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Election network goes live

Students generate election-season radio programming

Six weeks ago, John Tepperman '08, was like any other high school graduate preparing for college, buying notebooks and emptying out Bed Bath and Beyond. Then on Oct. 12, after joining the Dartmouth Election Network, a student radio group, he interviewed the former U.S. ambassador to Poland, Nick Rey, who served under President Bill Clinton.

Nikhil Gore '06
Nikhil Gore '06, News Director at Dartmouth Broadcasting, debates the issues for the Dartmouth Election Network, and often cites information from newspapers to support his arguments while on the air. (photo by Amanda Weatherman)

Tepperman said they talked about U.S. Sen. John F. Kerry's economic plan and other issues. He said he found the experience "refreshing and honest."

It's been 58 years since the network was founded, and it continues to broadcast fresh political ideas to listeners in the region while getting Dartmouth students involved in politics.

The network features a live political newscast twice a day on 99.3 WFRD-FM from 6 a.m. to 9 a.m. and from 3 p.m. to 6 p.m. Students interview prominent political figures and debate with professors on a variety of topics. The Dartmouth Political Roundtable, where students interview political figures and then debate with each other, can be heard on 1340 WDCR-AM Tuesdays at 4 p.m. The network gears up every two years, generally running from the primary season to the election, covering general and midterm elections.

Past guests have included filmmaker Michael Moore, Senate Majority Leader Bill Frist (R-Tenn.) and, more recently, Rep. John F. Tierney (D-Mass.), John White, former Deputy Secretary of Defense in the Clinton administration, Doris "Granny D" Haddock, Democratic candidate for the U.S. Senate from New Hampshire, and Paul Hodes, Democratic nominee for New Hampshire's second congressional district, which includes Hanover.

"I found Hodes to be an honest and charismatic person," Tepperman said. "One of the great things is that he actually came over to our studio when the rest of the interviews have been by phone, and that just adds an extra something to it."

Two recent debates focused on foreign policy. For Tepperman, the most vibrant topic was North Korea. Nikhil Gore '06, News Director at Dartmouth Broadcasting, of which the network is a department, debated Bruce Gago '05, then President of Dartmouth College Republicans, and "they just went at it," he said. Gore supported bilateral as well as multilateral talks, while Gago argued that bilateral talks would undermine U.S. diplomatic efforts.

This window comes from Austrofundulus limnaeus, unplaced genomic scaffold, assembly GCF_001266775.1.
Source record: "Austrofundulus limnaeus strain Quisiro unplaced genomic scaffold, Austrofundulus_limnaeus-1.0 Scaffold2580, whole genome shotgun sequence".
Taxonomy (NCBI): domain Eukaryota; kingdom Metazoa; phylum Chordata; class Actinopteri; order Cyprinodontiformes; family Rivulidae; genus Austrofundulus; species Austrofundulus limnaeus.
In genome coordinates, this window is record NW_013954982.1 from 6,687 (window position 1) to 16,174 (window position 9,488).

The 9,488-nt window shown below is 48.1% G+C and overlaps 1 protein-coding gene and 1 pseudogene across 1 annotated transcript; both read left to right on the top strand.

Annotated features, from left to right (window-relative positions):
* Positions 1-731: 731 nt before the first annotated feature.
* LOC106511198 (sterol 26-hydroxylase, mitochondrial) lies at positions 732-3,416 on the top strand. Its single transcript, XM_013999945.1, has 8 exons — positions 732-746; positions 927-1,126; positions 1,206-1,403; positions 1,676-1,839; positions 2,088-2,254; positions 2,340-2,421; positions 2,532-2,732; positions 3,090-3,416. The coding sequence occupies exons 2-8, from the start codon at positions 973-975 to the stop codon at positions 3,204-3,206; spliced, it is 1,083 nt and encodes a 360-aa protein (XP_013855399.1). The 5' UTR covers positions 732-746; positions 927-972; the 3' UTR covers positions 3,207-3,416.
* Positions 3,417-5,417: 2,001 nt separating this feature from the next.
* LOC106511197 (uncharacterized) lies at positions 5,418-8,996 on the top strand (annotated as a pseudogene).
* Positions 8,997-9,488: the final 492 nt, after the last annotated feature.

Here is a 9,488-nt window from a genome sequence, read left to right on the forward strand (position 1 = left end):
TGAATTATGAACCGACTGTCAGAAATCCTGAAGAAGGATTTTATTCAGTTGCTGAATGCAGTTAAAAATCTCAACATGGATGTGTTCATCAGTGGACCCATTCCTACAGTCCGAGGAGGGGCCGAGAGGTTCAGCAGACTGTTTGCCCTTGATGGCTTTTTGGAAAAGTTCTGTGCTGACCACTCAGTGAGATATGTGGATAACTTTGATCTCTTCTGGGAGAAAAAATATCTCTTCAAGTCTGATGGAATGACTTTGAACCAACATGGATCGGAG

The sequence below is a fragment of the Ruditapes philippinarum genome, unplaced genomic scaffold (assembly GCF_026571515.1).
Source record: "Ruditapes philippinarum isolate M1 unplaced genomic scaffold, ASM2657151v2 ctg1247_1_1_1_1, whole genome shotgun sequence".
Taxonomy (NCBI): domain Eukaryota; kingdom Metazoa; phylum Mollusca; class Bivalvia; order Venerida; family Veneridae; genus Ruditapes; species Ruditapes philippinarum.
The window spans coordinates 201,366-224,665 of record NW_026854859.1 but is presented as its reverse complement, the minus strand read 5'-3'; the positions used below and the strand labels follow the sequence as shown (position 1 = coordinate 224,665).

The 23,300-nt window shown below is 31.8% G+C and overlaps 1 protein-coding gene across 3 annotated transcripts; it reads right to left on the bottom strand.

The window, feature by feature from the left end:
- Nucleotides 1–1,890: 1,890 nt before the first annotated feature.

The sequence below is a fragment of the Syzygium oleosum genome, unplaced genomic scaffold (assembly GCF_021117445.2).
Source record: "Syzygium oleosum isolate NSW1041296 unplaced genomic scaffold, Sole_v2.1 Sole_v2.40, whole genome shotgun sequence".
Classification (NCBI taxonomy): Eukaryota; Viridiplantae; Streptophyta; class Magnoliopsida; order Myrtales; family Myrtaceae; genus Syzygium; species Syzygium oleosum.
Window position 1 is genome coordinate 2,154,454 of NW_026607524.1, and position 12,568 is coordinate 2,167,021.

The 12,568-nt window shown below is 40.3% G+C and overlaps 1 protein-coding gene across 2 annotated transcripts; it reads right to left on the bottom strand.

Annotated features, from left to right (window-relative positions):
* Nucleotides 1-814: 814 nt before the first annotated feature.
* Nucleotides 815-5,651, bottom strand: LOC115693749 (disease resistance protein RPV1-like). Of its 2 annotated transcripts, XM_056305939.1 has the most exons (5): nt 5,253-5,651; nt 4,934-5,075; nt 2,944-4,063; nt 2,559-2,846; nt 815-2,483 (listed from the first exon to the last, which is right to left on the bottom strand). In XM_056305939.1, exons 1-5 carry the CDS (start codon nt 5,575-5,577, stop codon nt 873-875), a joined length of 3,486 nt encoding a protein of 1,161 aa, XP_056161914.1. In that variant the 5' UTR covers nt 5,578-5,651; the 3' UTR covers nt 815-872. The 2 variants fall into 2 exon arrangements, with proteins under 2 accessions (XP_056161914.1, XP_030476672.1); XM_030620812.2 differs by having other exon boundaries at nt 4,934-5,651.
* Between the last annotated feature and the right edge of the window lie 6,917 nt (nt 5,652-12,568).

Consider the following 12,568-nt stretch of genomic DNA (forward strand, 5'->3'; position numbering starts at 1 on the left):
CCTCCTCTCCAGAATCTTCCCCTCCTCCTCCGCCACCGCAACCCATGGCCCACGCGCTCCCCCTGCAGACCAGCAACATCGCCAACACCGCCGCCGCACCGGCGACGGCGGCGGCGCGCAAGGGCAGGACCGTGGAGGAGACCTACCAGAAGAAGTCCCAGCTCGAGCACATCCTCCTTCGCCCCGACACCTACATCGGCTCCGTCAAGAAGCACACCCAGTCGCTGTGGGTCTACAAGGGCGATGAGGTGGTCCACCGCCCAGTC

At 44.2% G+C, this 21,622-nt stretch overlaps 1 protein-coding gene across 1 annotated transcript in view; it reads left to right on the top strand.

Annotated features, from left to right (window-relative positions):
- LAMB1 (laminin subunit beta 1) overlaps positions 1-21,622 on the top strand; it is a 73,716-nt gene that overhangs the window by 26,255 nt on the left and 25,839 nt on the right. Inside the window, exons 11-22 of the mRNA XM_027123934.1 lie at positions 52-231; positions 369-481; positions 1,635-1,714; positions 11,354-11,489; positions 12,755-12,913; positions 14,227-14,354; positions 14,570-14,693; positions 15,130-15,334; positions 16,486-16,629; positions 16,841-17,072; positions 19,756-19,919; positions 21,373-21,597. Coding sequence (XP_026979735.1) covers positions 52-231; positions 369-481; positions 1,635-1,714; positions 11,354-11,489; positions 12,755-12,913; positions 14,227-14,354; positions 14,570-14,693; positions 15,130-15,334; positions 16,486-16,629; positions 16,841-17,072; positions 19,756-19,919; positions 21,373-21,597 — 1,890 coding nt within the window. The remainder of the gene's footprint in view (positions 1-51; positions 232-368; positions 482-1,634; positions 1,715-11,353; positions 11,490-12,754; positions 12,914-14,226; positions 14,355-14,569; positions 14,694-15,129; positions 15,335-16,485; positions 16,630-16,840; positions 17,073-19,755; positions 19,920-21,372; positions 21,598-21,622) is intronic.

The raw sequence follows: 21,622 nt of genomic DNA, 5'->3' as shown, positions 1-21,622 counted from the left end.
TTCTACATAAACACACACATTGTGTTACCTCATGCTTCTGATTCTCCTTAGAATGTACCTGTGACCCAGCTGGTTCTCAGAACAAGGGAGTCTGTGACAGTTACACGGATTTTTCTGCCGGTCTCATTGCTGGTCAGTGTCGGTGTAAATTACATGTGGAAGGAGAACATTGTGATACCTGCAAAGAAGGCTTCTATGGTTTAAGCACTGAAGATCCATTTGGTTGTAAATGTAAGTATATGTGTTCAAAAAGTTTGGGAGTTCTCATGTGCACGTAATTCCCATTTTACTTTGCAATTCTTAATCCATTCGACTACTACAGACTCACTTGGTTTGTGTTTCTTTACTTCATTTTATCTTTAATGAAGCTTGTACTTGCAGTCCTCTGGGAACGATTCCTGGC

"The best topics are those where there's no clear answer," Tepperman said. "The student interviewers are not afraid to put people on the spot."

That was the case with White, the former official in the Clinton administration. Tepperman interviewed him on air earlier this term. White helped broker a disarmament accord with North Korea in which, according to the British Broadcasting Corp., the United States and other countries promised to build two nuclear power plants in North Korea.

In Tepperman's view, because the power plants haven't been finished, the United States hasn't kept its side of the bargain. He asked White why we should expect North Korea to trust us again.

"He didn't have an answer," Tepperman said. "At that point I thought to myself, I'm really glad he's not in the studio, because I would hate to see the evil stare he would give me."

According to Gore, the network has changed in recent years.

"It's evolved from an organization aimed at future journalists to one aimed at students interested in the political process," he said. "I believe that the election network provides a more valuable experience than debating around a table or in a closed forum, because you are forced to examine and articulate your views when you know people are listening."


Radio Programming

On Election Day, Tuesday, Nov. 2, the Dartmouth Election Network will provide updates at 10 minutes past the hour starting at 9 a.m. on 99.3 WFRD-AM. At 6 p.m. live broadcast of election news will begin and continue until all national and state elections have been decided.

Questions or comments about this article? We welcome your feedback.

Last Updated: 12/17/08